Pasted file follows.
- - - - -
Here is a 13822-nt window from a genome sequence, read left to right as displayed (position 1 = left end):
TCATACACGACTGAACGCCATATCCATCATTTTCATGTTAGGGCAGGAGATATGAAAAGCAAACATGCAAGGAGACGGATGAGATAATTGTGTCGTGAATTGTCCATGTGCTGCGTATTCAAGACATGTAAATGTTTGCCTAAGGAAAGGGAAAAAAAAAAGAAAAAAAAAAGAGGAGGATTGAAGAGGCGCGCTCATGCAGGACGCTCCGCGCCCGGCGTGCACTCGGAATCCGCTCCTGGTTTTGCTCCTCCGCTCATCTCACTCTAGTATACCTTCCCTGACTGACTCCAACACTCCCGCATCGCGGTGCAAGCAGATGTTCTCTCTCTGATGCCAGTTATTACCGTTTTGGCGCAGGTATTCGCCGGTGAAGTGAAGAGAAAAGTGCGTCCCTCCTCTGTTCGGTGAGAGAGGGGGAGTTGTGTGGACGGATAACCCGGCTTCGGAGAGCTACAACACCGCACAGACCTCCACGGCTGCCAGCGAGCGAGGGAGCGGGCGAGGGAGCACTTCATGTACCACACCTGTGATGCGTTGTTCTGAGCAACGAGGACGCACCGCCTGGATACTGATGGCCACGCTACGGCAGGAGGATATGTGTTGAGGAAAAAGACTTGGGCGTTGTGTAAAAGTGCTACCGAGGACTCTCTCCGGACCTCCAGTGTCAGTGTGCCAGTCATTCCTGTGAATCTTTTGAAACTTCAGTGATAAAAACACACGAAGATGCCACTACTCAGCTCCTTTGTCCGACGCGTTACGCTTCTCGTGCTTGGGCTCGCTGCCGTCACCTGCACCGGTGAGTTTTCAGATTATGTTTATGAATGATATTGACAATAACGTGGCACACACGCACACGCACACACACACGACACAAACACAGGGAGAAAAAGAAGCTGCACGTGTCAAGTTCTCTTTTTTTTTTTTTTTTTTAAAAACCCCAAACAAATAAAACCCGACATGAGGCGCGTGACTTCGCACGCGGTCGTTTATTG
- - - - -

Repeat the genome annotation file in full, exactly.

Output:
Here is a 13822-nt window from a genome sequence, read left to right as displayed (position 1 = left end):
TCATACACGACTGAACGCCATATCCATCATTTTCATGTTAGGGCAGGAGATATGAAAAGCAAACATGCAAGGAGACGGATGAGATAATTGTGTCGTGAATTGTCCATGTGCTGCGTATTCAAGACATGTAAATGTTTGCCTAAGGAAAGGGAAAAAAAAAAGAAAAAAAAAAGAGGAGGATTGAAGAGGCGCGCTCATGCAGGACGCTCCGCGCCCGGCGTGCACTCGGAATCCGCTCCTGGTTTTGCTCCTCCGCTCATCTCACTCTAGTATACCTTCCCTGACTGACTCCAACACTCCCGCATCGCGGTGCAAGCAGATGTTCTCTCTCTGATGCCAGTTATTACCGTTTTGGCGCAGGTATTCGCCGGTGAAGTGAAGAGAAAAGTGCGTCCCTCCTCTGTTCGGTGAGAGAGGGGGAGTTGTGTGGACGGATAACCCGGCTTCGGAGAGCTACAACACCGCACAGACCTCCACGGCTGCCAGCGAGCGAGGGAGCGGGCGAGGGAGCACTTCATGTACCACACCTGTGATGCGTTGTTCTGAGCAACGAGGACGCACCGCCTGGATACTGATGGCCACGCTACGGCAGGAGGATATGTGTTGAGGAAAAAGACTTGGGCGTTGTGTAAAAGTGCTACCGAGGACTCTCTCCGGACCTCCAGTGTCAGTGTGCCAGTCATTCCTGTGAATCTTTTGAAACTTCAGTGATAAAAACACACGAAGATGCCACTACTCAGCTCCTTTGTCCGACGCGTTACGCTTCTCGTGCTTGGGCTCGCTGCCGTCACCTGCACCGGTGAGTTTTCAGATTATGTTTATGAATGATATTGACAATAACGTGGCACACACGCACACGCACACACACACGACACAAACACAGGGAGAAAAAGAAGCTGCACGTGTCAAGTTCTCTTTTTTTTTTTTTTTTTTAAAAACCCCAAACAAATAAAACCCGACATGAGGCGCGTGACTTCGCACGCGGTCGTTTATTG